September 10, 2010

Remembering New York City and 911

Lower New York City 1928
As a child I lived in Pennsylvania next to the center of my father's large family. My mother's family was less than three hours away, in New Jersey and New York City. I grew up in a contrast of languages, my father's Pennsylvania Dutch, and my mother's Slovak, Polish, Russian, and other languages which confused me even more. I loved going on long extended visits to see my New York relatives. The sounds, smells, and sights of the city became embedded beneath my skin. After we moved to Florida, I quickly adapted to southern living and culture. As a young adult I got to travel to many places, some exotic, and some not so exotic. But this is how we grew, how the world goes around, changing places and changing faces.

Broadway Looking North 1928
I traveled to New York City on a fairly regular basis throughout my adult life as it is one of the main retail centers in the world. I had to be there during every major market week and many smaller mini-markets throughout the year. My first office in New York City was in the Empire State Building, on the 79th floor. One particular elevator always seemed eerie to me. Sometimes the noise seemed deafening, particularly on the rare occasions when I was the only one in the elevator. I also hated walking the winding corridor to the ladies room where heat and more noise radiated through the walls. The July of the first year after I joined the company, I found out why, although I was still in Chicago packing for a trip to the Big Apple. Parade magazine ran a big article on the military plane that crashed into the Empire State Building on July 28, 1945 --- smack dab into the 79th floor leaving a gaping hole 18 feet high and 20 feet wide and destroying the offices along the corridor to the ladies room.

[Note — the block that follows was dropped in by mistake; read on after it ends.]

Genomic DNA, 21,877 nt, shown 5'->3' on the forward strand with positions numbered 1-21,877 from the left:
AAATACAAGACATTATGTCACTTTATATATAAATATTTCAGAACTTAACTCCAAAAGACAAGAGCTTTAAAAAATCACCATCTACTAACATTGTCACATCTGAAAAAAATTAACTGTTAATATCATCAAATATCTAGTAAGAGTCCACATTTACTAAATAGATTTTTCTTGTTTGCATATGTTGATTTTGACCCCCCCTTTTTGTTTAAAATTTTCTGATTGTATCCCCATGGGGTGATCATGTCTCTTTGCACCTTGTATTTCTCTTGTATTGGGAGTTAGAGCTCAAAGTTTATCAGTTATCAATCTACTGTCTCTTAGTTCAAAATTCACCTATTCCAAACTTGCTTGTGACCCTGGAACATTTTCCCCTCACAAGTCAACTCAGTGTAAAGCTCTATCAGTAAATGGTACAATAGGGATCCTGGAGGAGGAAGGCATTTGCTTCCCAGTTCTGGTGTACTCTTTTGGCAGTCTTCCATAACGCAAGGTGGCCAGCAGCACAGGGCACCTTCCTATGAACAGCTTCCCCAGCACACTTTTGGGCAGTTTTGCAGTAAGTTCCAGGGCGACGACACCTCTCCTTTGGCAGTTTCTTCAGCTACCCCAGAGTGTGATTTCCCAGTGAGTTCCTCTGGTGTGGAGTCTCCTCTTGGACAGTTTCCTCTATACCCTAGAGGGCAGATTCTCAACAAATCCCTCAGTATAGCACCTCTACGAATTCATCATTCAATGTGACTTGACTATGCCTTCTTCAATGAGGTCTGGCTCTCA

Wall Street NYC 1928
I had other offices, one on the Avenue of Americas, and one across fro the World Trade Center. I used to stop in the deli there for a bagel or breakfast sandwich. Occasionally I even had business meetings at the Trade Center, and friends. I left the corporate world for good when I opened my antique shop, but never forgot the excitement, or sounds, smells and sights of New York City.

In August of 2001, my husband and I had decided to move to another part of North Carolina and had just begun the process of purchasing a plantation and estate, looking to turn it into a B&B along with selling antiques. We had just returned from a final view of the property before making an offer when 911 happened. I know that the world stopped for many people on that day which forever altered our lives from one corner of the globe to the other. For me and my family, we stopped and took a long look around us and realized that home to us, was right where we were and should be.

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